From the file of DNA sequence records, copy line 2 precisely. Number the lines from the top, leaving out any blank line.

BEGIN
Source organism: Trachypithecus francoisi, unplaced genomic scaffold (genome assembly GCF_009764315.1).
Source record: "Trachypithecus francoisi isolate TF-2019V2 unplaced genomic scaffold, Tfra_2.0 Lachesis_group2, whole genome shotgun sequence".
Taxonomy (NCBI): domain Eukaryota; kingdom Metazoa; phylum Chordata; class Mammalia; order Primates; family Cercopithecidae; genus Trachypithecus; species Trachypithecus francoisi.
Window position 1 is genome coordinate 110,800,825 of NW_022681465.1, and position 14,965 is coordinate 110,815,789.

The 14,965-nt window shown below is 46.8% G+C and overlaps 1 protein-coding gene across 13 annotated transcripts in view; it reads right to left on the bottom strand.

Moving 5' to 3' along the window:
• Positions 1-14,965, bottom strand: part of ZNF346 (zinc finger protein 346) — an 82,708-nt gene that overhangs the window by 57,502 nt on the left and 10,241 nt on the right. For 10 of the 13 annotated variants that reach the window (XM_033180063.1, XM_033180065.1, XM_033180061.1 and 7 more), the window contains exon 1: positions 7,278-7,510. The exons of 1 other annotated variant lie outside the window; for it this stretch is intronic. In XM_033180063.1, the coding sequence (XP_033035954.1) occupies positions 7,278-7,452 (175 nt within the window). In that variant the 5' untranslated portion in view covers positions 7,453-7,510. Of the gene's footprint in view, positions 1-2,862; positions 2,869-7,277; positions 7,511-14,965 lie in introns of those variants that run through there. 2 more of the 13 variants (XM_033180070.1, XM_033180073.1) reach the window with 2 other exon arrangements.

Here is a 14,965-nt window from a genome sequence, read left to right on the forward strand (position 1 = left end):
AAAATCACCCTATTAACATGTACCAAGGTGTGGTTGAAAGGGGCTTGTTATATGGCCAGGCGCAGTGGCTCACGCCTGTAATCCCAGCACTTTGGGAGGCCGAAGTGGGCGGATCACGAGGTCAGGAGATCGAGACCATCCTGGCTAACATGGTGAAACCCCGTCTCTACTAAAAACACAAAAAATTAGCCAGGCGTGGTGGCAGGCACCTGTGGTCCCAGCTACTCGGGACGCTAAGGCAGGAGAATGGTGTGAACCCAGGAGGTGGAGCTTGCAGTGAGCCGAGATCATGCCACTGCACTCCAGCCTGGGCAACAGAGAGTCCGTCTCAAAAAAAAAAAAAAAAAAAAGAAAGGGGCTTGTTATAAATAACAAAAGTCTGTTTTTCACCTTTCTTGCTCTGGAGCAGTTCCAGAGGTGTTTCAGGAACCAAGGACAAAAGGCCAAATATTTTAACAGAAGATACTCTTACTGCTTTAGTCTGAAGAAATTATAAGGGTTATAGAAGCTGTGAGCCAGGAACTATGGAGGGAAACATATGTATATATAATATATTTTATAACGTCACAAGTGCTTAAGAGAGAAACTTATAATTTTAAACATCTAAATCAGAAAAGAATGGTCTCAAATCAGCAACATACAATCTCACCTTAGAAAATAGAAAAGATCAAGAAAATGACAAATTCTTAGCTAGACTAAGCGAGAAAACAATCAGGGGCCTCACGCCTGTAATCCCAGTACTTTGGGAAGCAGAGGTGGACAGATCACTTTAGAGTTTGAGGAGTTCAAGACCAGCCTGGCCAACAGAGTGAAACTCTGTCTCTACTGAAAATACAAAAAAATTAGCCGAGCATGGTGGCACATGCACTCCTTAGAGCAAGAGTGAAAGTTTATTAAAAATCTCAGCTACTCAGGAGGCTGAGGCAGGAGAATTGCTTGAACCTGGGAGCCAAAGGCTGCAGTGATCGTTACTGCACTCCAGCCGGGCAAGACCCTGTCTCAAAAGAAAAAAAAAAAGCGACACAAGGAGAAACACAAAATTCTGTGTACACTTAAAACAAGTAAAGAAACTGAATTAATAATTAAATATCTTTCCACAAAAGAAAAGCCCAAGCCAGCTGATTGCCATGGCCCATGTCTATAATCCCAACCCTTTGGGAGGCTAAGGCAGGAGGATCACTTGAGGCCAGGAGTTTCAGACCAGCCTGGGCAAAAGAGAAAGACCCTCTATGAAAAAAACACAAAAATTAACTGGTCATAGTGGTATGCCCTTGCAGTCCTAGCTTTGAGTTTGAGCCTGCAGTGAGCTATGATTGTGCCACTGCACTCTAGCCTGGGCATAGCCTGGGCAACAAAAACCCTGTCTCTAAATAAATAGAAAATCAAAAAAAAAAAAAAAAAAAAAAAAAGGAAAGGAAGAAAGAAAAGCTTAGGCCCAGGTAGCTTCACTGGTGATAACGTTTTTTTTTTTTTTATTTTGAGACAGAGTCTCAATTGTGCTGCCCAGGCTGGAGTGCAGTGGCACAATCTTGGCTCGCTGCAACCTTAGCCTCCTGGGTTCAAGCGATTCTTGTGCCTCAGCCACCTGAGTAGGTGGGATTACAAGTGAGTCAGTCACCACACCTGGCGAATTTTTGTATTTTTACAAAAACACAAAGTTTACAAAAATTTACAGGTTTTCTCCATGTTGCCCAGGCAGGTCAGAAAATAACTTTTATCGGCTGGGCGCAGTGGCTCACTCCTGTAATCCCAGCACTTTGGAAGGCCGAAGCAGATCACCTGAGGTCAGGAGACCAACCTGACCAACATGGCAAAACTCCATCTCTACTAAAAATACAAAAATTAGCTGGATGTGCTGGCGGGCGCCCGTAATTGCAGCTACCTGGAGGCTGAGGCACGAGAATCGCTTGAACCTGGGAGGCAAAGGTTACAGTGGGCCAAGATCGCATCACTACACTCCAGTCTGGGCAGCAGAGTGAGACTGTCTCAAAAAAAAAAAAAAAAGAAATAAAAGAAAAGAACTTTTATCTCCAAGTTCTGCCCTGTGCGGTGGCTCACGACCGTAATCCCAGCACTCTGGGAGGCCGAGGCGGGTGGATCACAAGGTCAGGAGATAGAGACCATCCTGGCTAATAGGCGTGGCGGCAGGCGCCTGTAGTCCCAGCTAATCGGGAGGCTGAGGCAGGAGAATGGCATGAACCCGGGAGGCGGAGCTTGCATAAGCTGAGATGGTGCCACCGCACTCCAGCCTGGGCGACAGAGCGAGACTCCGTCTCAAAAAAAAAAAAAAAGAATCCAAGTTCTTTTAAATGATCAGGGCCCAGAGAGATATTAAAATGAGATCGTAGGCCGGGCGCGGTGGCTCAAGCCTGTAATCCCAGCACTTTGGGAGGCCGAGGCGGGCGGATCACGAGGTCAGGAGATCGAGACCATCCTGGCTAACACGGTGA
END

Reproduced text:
Source record: "Trachypithecus francoisi isolate TF-2019V2 unplaced genomic scaffold, Tfra_2.0 Lachesis_group2, whole genome shotgun sequence".